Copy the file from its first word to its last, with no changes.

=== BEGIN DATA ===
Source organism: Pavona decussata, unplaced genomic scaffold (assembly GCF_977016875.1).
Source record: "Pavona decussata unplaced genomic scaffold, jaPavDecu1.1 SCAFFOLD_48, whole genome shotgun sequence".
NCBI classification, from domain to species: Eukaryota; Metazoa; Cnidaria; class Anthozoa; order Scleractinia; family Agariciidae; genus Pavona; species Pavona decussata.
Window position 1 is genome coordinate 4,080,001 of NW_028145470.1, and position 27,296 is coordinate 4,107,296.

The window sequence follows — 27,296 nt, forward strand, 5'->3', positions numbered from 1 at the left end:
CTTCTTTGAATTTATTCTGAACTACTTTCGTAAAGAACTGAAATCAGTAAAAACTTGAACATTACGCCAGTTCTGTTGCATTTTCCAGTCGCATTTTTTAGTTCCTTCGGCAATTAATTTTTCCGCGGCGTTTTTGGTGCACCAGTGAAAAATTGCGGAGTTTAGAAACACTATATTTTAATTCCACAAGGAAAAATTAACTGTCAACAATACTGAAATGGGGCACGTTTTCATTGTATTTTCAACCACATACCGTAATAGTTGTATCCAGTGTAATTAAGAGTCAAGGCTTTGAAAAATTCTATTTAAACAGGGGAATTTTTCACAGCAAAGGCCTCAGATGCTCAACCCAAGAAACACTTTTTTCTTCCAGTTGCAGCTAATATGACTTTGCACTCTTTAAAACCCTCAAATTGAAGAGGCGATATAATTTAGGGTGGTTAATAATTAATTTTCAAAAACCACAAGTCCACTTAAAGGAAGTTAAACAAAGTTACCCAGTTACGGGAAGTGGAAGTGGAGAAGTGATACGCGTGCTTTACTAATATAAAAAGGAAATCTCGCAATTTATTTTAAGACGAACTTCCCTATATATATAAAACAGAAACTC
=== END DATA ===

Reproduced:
Source organism: Pavona decussata, unplaced genomic scaffold (assembly GCF_977016875.1).
Source record: "Pavona decussata unplaced genomic scaffold, jaPavDecu1.1 SCAFFOLD_48, whole genome shotgun sequence".
NCBI classification, from domain to species: Eukaryota; Metazoa; Cnidaria; class Anthozoa; order Scleractinia; family Agariciidae; genus Pavona; species Pavona decussata.
Window position 1 is genome coordinate 4,080,001 of NW_028145470.1, and position 27,296 is coordinate 4,107,296.

The window sequence follows — 27,296 nt, forward strand, 5'->3', positions numbered from 1 at the left end:
CTTCTTTGAATTTATTCTGAACTACTTTCGTAAAGAACTGAAATCAGTAAAAACTTGAACATTACGCCAGTTCTGTTGCATTTTCCAGTCGCATTTTTTAGTTCCTTCGGCAATTAATTTTTCCGCGGCGTTTTTGGTGCACCAGTGAAAAATTGCGGAGTTTAGAAACACTATATTTTAATTCCACAAGGAAAAATTAACTGTCAACAATACTGAAATGGGGCACGTTTTCATTGTATTTTCAACCACATACCGTAATAGTTGTATCCAGTGTAATTAAGAGTCAAGGCTTTGAAAAATTCTATTTAAACAGGGGAATTTTTCACAGCAAAGGCCTCAGATGCTCAACCCAAGAAACACTTTTTTCTTCCAGTTGCAGCTAATATGACTTTGCACTCTTTAAAACCCTCAAATTGAAGAGGCGATATAATTTAGGGTGGTTAATAATTAATTTTCAAAAACCACAAGTCCACTTAAAGGAAGTTAAACAAAGTTACCCAGTTACGGGAAGTGGAAGTGGAGAAGTGATACGCGTGCTTTACTAATATAAAAAGGAAATCTCGCAATTTATTTTAAGACGAACTTCCCTATATATATAAAACAGAAACTC